AFENET supports response to the Ebola Virus Disease outbreak response in Uganda

On 20 September 2022, the Uganda Ministry of Health declared an outbreak of Ebola Virus Disease (EVD)caused by Sudan ebolavirus species after confirmation at the Uganda Virus Research Institute (UVRI) of a case in Mubende District. The National Task Force (NTF) mobilized the National Rapid Response Team (NRRT) and partners to mount a coordinated, swift, and effective response to the EVD outbreak.

AFENET mobilized and deployed six members of the AFENET Corps of Disease Detectives (ACoDD) to support the response for a total of 198 person days. By mid-October 2022, the EVD outbreak had spread from Mubende District to Kassanda, Kyegegwa, Bunyangabu and Kagadi districts, and Kampala Capital City. An additional 5 ACoDD members were deployed for 140 person days to support the response in Kassanda District and Kampala Capital City.

The ACoDD deployment aimed to strengthen EVD surveillance through supervision, mentorship, and provision of technical support in contact tracing, alert management, active case search, community-based surveillance, risk communication and community engagement, infection prevention and control (IPC), and data management to support decision making at local and national levels.

The ACCoD teams were also tasked with activating district alert and verification systems and conducting trainings of health workers and Village Health Teams (VHTs) on surveillance, risk communication and community engagements.

Dr Ditu Kazambu (AFENET Director of Programs, standing with a cap and AFENET jacket) and Dr Ben Masiira (standing in AFENET jacket) sensitizing the community at Lwenzo village, Kassanda District.

Initial impact

Overall, ACoDD responders achieved their primary objectives of deployment. They established an alert and verification desk for evacuation of suspect cases in Mubende (grossing on average 110 alerts in a 24-hour period), Kagadi (8) and Kakumiro (11) Districts. The team also supported the set-up of an alert management system in Kassanda District. Alerts were verified in Kagadi (27), Kakumiro (34) and Mubende (over 3,000).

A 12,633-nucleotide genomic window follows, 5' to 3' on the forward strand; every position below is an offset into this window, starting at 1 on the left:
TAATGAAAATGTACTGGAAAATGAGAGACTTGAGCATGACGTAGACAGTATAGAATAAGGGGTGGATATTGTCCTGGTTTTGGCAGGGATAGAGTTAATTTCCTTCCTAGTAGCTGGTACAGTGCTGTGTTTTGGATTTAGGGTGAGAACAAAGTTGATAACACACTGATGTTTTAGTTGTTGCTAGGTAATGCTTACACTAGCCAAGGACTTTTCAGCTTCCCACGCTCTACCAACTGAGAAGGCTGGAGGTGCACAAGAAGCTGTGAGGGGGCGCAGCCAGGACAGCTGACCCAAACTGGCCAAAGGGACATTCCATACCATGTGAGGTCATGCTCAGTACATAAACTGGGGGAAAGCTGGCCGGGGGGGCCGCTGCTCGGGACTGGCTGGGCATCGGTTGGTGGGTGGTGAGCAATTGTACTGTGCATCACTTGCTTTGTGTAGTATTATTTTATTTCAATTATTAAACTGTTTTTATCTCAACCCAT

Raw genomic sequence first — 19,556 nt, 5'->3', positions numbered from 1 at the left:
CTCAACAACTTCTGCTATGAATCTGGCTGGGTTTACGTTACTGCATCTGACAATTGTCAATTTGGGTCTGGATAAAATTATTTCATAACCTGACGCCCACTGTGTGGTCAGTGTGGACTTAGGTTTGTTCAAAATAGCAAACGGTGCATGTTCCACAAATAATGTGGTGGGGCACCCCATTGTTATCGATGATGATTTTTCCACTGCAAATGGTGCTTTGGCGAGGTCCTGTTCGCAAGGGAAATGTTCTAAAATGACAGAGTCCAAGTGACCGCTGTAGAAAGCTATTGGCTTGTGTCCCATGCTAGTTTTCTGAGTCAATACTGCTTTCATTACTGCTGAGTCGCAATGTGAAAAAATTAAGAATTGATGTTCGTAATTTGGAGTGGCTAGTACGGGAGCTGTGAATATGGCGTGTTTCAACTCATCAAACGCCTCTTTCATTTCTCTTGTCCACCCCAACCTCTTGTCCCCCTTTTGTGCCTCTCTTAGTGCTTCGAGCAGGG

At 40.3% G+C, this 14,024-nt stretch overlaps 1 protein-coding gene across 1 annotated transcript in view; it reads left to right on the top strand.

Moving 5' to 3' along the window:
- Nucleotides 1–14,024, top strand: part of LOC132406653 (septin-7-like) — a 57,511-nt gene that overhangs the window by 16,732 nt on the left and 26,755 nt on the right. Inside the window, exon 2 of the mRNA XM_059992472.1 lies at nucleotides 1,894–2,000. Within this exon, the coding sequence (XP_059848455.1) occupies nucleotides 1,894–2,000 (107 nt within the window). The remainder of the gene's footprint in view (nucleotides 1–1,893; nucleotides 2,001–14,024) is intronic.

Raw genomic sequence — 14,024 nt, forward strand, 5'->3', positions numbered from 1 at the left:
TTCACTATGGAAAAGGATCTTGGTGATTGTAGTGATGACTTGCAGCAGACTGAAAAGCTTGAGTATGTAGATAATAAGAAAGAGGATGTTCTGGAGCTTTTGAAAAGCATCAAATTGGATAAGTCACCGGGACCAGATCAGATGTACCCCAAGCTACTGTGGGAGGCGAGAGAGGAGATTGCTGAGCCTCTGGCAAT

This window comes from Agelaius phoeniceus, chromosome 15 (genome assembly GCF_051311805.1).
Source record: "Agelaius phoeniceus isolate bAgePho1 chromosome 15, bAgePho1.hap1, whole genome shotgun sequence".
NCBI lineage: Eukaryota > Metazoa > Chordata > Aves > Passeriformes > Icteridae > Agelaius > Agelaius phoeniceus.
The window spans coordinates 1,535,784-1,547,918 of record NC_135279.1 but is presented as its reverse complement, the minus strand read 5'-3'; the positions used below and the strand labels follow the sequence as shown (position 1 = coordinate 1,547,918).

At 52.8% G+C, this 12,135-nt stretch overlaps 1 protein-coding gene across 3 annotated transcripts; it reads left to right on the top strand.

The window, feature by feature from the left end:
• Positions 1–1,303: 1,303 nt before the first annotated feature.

The teams also 252 trained health workers and 453 VHTs on event-based surveillance, cased-based surveillance, contact tracing and follow-up of 252 and 453 health workers and VHTs, respectively. Additionally, the team followed up EVD contacts (92 in Kakumiro and 68 in Kagadi districts).

With funding support from the Bill and Melinda Gates Foundation, the Africa Centres for Disease Control (Africa CDC) partnered AFENET and the Uganda Ministry of Health to train and retool close to 1,000 Village Health Teams (VHTs) in Kassanda District. After the training each VHT member was equipped with a T-Shirt, jacket, umbrella, pair of gum boots, bag (Backpack) and an infrared thermometer. The VHTs will be facilitated for a period of three months (November 2022 to January 2023) to conduct surveillance, health education and case finding and referral, to ensure containment of the outbreak in Kassanda District – the new epicenter and Uganda as a whole.


During the course of the deployment, the following challenges were faced: inadequate personnel (epidemiologists and laboratorians) for field verification of suspects in communities, inadequate Personal Protective Equipment (PPE) for the field verification team, and inadequate number of vehicles for transporting the field verification teams to communities.


Decision algorithm and alert verification tools were developed which reduced the time taken to make decisions and subsequently improved the turnaround time for evacuation of suspects from community to the Ebola Treatment Unit and/or safe and dignified burial (SDB) for dead suspects.

The team notes that it is possible to establish epidemiological links among cases in an outbreak but difficult to ascertain the index case using one methodology; triangulation of information about cases is key to reaching the index case and gaining a better understanding of epidemic evolution like ecological studies.

Risk communication & community engagement (RCCE), IPC and psychosocial support (PSS) coupled with surveillance in joint teams to community is key in this outbreak response. 

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